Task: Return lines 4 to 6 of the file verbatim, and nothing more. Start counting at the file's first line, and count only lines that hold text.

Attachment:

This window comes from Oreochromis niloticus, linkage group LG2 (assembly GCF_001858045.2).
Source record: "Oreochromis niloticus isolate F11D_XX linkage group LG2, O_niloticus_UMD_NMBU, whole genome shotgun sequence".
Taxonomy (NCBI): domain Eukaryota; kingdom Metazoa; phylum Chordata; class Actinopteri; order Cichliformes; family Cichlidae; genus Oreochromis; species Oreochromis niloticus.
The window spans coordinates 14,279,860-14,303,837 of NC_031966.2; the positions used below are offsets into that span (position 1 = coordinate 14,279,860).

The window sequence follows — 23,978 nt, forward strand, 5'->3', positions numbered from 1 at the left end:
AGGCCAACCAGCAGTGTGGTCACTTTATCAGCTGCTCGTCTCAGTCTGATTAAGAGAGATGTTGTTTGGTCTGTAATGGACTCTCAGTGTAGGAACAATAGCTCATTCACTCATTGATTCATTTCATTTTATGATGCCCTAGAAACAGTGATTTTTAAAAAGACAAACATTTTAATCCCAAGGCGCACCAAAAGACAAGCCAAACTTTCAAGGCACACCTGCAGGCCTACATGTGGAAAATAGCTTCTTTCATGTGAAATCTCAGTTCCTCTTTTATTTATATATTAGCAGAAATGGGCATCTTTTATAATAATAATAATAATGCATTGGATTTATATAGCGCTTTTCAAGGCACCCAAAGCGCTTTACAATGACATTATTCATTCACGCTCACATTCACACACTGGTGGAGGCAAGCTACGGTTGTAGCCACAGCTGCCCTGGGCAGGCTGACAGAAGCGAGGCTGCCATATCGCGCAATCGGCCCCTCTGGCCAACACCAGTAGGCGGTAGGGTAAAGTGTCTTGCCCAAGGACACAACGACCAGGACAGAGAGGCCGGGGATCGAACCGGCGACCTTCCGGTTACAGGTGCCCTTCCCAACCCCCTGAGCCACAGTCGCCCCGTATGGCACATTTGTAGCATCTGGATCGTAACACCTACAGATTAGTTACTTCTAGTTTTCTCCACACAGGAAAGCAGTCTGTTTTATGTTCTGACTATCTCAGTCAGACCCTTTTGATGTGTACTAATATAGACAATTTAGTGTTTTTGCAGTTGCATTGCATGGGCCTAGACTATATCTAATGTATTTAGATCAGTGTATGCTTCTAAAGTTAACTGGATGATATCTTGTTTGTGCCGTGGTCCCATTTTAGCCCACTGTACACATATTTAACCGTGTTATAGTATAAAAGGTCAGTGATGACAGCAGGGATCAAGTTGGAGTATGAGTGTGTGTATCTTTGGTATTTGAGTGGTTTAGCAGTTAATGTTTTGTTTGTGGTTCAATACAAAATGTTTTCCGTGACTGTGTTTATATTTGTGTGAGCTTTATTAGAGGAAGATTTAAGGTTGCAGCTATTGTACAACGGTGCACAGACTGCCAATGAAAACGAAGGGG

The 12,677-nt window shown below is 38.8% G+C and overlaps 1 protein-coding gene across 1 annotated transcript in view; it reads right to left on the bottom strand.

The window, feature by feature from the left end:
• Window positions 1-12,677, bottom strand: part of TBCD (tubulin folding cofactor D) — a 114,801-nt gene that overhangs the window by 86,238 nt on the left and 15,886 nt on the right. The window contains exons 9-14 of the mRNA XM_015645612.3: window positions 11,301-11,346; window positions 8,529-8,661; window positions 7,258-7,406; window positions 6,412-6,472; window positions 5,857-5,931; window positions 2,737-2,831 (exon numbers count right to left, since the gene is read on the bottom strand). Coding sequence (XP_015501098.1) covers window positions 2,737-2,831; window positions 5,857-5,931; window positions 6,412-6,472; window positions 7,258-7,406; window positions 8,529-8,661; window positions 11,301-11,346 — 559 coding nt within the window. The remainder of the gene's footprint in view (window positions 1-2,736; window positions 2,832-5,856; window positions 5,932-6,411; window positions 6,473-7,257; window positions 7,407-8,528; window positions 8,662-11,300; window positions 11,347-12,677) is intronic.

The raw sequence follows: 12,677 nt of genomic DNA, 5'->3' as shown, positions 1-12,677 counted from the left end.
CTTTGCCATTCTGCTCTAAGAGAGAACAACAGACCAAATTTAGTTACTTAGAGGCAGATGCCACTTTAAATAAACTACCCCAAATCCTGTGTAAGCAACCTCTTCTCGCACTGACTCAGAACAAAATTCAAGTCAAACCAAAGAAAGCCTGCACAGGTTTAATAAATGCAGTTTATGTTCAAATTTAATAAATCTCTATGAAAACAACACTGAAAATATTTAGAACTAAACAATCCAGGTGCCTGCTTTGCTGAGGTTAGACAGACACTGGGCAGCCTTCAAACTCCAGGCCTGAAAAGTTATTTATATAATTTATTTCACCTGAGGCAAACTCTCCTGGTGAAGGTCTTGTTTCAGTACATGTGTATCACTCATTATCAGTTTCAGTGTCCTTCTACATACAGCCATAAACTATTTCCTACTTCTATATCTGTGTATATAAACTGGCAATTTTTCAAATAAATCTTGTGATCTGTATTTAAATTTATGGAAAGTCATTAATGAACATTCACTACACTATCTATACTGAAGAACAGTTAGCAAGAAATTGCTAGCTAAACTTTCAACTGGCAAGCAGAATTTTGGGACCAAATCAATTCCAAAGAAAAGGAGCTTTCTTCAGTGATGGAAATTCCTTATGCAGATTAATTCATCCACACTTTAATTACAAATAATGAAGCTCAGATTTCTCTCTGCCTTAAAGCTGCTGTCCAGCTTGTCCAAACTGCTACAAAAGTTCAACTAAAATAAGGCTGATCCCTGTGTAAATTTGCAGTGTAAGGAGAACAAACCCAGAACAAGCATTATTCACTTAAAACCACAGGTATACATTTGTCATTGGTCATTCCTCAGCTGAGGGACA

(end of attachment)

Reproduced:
The window spans coordinates 14,279,860-14,303,837 of NC_031966.2; the positions used below are offsets into that span (position 1 = coordinate 14,279,860).

The window sequence follows — 23,978 nt, forward strand, 5'->3', positions numbered from 1 at the left end:
AGGCCAACCAGCAGTGTGGTCACTTTATCAGCTGCTCGTCTCAGTCTGATTAAGAGAGATGTTGTTTGGTCTGTAATGGACTCTCAGTGTAGGAACAATAGCTCATTCACTCATTGATTCATTTCATTTTATGATGCCCTAGAAACAGTGATTTTTAAAAAGACAAACATTTTAATCCCAAGGCGCACCAAAAGACAAGCCAAACTTTCAAGGCACACCTGCAGGCCTACATGTGGAAAATAGCTTCTTTCATGTGAAATCTCAGTTCCTCTTTTATTTATATATTAGCAGAAATGGGCATCTTTTATAATAATAATAATAATGCATTGGATTTATATAGCGCTTTTCAAGGCACCCAAAGCGCTTTACAATGACATTATTCATTCACGCTCACATTCACACACTGGTGGAGGCAAGCTACGGTTGTAGCCACAGCTGCCCTGGGCAGGCTGACAGAAGCGAGGCTGCCATATCGCGCAATCGGCCCCTCTGGCCAACACCAGTAGGCGGTAGGGTAAAGTGTCTTGCCCAAGGACACAACGACCAGGACAGAGAGGCCGGGGATCGAACCGGCGACCTTCCGGTTACAGGTGCCCTTCCCAACCCCCTGAGCCACAGTCGCCCCGTATGGCACATTTGTAGCATCTGGATCGTAACACCTACAGATTAGTTACTTCTAGTTTTCTCCACACAGGAAAGCAGTCTGTTTTATGTTCTGACTATCTCAGTCAGACCCTTTTGATGTGTACTAATATAGACAATTTAGTGTTTTTGCAGTTGCATTGCATGGGCCTAGACTATATCTAATGTATTTAGATCAGTGTATGCTTCTAAAGTTAACTGGATGATATCTTGTTTGTGCCGTGGTCCCATTTTAGCCCACTGTACACATATTTAACCGTGTTATAGTATAAAAGGTCAGTGATGACAGCAGGGATCAAGTTGGAGTATGAGTGTGTGTATCTTTGGTATTTGAGTGGTTTAGCAGTTAATGTTTTGTTTGTGGTTCAATACAAAATGTTTTCCGTGACTGTGTTTATATTTGTGTGAGCTTTATTAGAGGAAGATTTAAGGTTGCAGCTATTGTACAACGGTGCACAGACTGCCAATGAAAACGAAGGGG